Kushner's translation seems to relish vulgarity and lewd double entendre; it also introduces pointed topical references so blatant and obvious that they feel as if they were added into the script in double-underlined italic boldface type. So this line (translated by Eric Bentley)
He's unbeatable. Why? His men believe in him. To hear the big fellows talk, they wage war from fear of God and for all things bright and beautiful, but just look into it, and you'll see they're not so silly: they want a good profit out of it, or else the little fellows like you and me wouldn't back 'em up.
is turned into this by Kushner:
The King will never be defeated, and why, his people believe in him, and why? Precisely because everyone knows he's in it to make a profit. If he wasn't, little people like me would smell disaster in the war and steer away. If it's business, it makes sense.
Has something essential been sacrificed in the shift toward our very specific predicament, here and elsewhere in this version of the play?
More to the point: if Kushner wants to write a play about the War in Iraq or whatever, why doesn't he do so? I'm going to repeat one of my mantras now (so you've been warned): wouldn't all the resources and talent that have gone into making this very unpersuasive and haphazard retread of Brecht been better applied to something new and pertinent and specifically about whatever it is that's on the minds of Kushner, Tesori, Streep, Wolfe, and whoever else wants to be involved? Tacking on some satirical swipes at the current administration to a famous play is a far less risky proposition in every way than creating something new that might address our nation's ills head-on. If a double Oscar winner and a Pulitzer Prize-winning playwright aren't in the position to take that sort of a risk, than who is?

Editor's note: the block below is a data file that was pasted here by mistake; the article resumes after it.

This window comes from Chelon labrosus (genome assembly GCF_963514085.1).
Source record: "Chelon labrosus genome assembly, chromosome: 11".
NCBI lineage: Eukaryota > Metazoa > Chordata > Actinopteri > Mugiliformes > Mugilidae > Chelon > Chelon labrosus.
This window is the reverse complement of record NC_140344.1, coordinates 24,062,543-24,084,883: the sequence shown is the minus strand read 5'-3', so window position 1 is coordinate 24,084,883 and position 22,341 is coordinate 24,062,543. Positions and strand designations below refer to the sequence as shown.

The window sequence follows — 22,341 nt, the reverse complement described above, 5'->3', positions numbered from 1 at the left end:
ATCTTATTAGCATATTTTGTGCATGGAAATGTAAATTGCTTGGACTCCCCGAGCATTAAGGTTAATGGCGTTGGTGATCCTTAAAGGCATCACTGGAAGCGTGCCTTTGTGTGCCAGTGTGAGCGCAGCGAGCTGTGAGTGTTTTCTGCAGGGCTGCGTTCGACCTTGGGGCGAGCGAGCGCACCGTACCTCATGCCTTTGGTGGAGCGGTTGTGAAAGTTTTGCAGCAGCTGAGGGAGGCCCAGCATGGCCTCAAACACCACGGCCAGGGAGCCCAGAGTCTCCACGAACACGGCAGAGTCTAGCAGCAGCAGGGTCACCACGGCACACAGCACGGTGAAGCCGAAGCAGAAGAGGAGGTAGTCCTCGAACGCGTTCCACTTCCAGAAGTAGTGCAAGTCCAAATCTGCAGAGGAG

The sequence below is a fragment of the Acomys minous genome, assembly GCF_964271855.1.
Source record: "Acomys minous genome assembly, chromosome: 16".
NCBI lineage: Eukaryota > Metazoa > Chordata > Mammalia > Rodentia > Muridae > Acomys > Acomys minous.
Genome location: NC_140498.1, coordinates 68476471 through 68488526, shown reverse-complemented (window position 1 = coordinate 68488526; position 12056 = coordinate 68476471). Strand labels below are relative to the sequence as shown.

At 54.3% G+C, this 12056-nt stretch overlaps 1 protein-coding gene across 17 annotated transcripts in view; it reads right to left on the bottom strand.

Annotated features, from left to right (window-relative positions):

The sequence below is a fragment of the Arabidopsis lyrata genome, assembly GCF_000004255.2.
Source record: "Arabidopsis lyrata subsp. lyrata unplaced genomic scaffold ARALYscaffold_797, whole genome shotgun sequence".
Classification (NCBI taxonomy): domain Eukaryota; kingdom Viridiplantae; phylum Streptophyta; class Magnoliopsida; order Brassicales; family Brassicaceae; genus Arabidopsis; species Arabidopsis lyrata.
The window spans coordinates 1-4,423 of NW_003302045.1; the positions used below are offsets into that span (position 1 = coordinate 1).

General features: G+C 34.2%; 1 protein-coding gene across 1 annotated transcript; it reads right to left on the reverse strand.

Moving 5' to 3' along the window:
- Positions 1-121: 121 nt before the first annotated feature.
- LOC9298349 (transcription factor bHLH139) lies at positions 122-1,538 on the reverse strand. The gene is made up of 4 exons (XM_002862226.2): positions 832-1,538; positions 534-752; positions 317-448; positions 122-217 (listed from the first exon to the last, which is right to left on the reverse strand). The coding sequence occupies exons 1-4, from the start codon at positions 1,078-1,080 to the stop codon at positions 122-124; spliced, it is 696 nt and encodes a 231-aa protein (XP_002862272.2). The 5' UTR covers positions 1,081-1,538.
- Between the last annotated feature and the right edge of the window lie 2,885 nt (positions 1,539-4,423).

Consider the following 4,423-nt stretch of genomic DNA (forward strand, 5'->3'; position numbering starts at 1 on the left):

There are a few moments in Mother Courage that register powerfully enough to make us believe that a grand and engaging piece of theatre could have been created here. One comes in the first act, when Alexandra Wailes as Kattrin spends a few captivating, silent moments trying on and coveting the fancy hat and shoes of a visiting prostitute—a gorgeous testament to exquisite, understated acting and to the never-ending struggle between haves and have-nots. The other happens near the end of the show, when Mother Courage and her current boyfriend/hanger-on, a former army cook, are reduced to literally singing for their supper, begging on a snowy night beneath the windows of a house. Kevin Kline, as the Cook, performs the "Solomon Song," one of Brecht's greatest creations, a cockeyed celebration of mediocrity and anonymity as the keys to self-preservation. It's thought-provoking and downright chilling, and Kline comes as close as anyone to stopping the show at the end of it.
But the gutsy interpretation that Kline offers here is almost never matched elsewhere in a production that finally only feels long and unnecessary. I sincerely believe that the folks responsible for this production earnestly mean whatever they think Mother Courage means. What I wish is that, instead of relying on a 60-year-old play to speak for them, they'd reclaim their own potentially courageous voices and speak for themselves.